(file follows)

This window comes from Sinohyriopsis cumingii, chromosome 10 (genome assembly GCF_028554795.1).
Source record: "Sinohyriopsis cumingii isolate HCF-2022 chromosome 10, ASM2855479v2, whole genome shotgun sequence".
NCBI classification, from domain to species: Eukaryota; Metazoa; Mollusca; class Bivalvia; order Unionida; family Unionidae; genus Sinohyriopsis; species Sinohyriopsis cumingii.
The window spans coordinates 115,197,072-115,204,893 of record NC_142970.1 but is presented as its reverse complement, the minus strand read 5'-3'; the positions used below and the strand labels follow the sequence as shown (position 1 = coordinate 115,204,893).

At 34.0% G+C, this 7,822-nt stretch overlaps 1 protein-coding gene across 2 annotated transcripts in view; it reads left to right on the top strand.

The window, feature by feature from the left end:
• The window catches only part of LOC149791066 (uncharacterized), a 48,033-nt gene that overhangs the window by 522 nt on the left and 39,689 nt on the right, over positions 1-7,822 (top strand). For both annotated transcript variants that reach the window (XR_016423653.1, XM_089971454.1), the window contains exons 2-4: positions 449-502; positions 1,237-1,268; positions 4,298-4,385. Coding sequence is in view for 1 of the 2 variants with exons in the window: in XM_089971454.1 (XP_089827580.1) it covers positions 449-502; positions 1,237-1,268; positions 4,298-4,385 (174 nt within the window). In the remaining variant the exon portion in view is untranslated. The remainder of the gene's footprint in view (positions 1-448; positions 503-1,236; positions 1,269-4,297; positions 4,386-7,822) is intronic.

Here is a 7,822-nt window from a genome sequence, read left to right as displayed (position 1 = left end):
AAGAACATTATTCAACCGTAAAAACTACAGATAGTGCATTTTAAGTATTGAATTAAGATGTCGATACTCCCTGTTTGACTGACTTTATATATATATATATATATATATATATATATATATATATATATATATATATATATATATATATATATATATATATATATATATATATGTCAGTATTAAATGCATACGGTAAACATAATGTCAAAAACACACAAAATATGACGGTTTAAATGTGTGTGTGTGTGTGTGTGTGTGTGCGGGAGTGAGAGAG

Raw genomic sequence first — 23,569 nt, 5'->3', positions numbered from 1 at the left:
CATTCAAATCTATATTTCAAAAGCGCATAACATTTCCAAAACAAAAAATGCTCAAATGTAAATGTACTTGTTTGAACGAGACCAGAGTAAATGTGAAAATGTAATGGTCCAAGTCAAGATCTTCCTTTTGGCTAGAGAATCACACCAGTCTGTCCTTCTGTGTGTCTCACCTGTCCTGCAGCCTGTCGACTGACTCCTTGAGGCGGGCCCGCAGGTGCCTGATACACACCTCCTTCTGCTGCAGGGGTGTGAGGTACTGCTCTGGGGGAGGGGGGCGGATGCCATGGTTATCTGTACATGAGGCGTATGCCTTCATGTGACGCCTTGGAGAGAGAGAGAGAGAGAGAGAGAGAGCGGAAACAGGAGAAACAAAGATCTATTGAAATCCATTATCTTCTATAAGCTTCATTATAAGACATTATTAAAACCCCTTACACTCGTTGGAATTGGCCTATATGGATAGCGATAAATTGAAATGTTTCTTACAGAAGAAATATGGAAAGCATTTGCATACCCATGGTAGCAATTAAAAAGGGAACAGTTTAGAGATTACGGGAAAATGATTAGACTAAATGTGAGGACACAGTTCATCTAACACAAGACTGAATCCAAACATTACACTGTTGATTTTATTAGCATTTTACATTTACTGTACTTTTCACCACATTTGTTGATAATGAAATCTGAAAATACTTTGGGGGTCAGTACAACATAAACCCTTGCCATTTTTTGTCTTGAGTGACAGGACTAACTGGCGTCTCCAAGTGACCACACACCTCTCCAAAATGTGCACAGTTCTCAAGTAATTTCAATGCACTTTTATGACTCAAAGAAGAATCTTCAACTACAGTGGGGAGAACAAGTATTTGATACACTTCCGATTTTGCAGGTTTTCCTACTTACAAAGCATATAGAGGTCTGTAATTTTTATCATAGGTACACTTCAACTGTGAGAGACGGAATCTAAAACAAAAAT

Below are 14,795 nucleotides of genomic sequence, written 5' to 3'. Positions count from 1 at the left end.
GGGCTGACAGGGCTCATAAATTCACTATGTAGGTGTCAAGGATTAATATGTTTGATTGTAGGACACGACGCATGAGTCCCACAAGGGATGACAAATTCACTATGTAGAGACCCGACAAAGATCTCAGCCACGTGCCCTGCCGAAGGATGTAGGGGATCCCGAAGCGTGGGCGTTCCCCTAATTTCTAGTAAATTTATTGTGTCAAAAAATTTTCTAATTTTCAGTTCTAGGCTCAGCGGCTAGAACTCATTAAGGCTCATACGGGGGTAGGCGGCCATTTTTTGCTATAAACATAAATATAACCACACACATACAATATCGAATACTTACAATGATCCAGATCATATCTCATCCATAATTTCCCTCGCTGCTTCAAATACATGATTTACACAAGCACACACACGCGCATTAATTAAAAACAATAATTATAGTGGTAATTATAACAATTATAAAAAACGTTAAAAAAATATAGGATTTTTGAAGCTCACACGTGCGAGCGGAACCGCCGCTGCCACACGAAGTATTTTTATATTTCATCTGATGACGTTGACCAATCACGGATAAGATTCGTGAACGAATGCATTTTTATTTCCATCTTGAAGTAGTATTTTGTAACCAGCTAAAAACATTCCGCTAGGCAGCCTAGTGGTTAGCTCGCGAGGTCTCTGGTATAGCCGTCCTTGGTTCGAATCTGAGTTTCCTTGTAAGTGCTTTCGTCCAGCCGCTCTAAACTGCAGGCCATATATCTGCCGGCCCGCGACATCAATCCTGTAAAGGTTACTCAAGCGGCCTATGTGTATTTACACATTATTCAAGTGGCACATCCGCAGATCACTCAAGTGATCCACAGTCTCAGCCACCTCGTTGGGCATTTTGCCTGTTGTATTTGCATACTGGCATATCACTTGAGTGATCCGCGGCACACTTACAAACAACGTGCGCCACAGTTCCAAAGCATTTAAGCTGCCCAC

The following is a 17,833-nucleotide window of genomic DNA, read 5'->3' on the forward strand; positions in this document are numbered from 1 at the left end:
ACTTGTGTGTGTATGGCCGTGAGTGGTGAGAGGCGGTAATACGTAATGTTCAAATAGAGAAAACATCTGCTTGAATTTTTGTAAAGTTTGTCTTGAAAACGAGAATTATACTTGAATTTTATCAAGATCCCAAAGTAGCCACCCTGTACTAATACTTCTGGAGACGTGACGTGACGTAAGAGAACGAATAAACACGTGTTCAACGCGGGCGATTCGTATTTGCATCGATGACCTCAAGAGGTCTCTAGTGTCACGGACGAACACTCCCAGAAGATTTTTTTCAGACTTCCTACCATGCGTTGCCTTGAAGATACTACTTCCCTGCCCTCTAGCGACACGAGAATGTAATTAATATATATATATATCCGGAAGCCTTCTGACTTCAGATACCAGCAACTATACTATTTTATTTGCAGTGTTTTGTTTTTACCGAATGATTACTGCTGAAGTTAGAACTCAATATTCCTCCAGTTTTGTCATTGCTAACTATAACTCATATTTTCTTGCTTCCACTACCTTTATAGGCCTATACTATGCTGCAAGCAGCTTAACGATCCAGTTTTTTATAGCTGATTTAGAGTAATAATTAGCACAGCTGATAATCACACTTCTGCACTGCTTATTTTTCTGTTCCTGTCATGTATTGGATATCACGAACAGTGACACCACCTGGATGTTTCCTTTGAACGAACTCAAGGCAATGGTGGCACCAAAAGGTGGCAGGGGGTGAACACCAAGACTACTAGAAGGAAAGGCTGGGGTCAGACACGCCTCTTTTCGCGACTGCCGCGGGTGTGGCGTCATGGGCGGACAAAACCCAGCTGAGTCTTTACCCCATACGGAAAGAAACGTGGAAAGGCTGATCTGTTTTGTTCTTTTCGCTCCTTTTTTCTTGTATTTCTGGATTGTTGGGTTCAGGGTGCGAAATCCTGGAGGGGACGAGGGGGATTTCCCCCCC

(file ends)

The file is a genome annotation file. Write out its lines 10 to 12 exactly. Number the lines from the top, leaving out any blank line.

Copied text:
Raw genomic sequence first — 23,569 nt, 5'->3', positions numbered from 1 at the left:
CATTCAAATCTATATTTCAAAAGCGCATAACATTTCCAAAACAAAAAATGCTCAAATGTAAATGTACTTGTTTGAACGAGACCAGAGTAAATGTGAAAATGTAATGGTCCAAGTCAAGATCTTCCTTTTGGCTAGAGAATCACACCAGTCTGTCCTTCTGTGTGTCTCACCTGTCCTGCAGCCTGTCGACTGACTCCTTGAGGCGGGCCCGCAGGTGCCTGATACACACCTCCTTCTGCTGCAGGGGTGTGAGGTACTGCTCTGGGGGAGGGGGGCGGATGCCATGGTTATCTGTACATGAGGCGTATGCCTTCATGTGACGCCTTGGAGAGAGAGAGAGAGAGAGAGAGAGAGCGGAAACAGGAGAAACAAAGATCTATTGAAATCCATTATCTTCTATAAGCTTCATTATAAGACATTATTAAAACCCCTTACACTCGTTGGAATTGGCCTATATGGATAGCGATAAATTGAAATGTTTCTTACAGAAGAAATATGGAAAGCATTTGCATACCCATGGTAGCAATTAAAAAGGGAACAGTTTAGAGATTACGGGAAAATGATTAGACTAAATGTGAGGACACAGTTCATCTAACACAAGACTGAATCCAAACATTACACTGTTGATTTTATTAGCATTTTACATTTACTGTACTTTTCACCACATTTGTTGATAATGAAATCTGAAAATACTTTGGGGGTCAGTACAACATAAACCCTTGCCATTTTTTGTCTTGAGTGACAGGACTAACTGGCGTCTCCAAGTGACCACACACCTCTCCAAAATGTGCACAGTTCTCAAGTAATTTCAATGCACTTTTATGACTCAAAGAAGAATCTTCAACTACAGTGGGGAGAACAAGTATTTGATACACTTCCGATTTTGCAGGTTTTCCTACTTACAAAGCATATAGAGGTCTGTAATTTTTATCATAGGTACACTTCAACTGTGAGAGACGGAATCTAAAACAAAAAT

Below are 14,795 nucleotides of genomic sequence, written 5' to 3'. Positions count from 1 at the left end.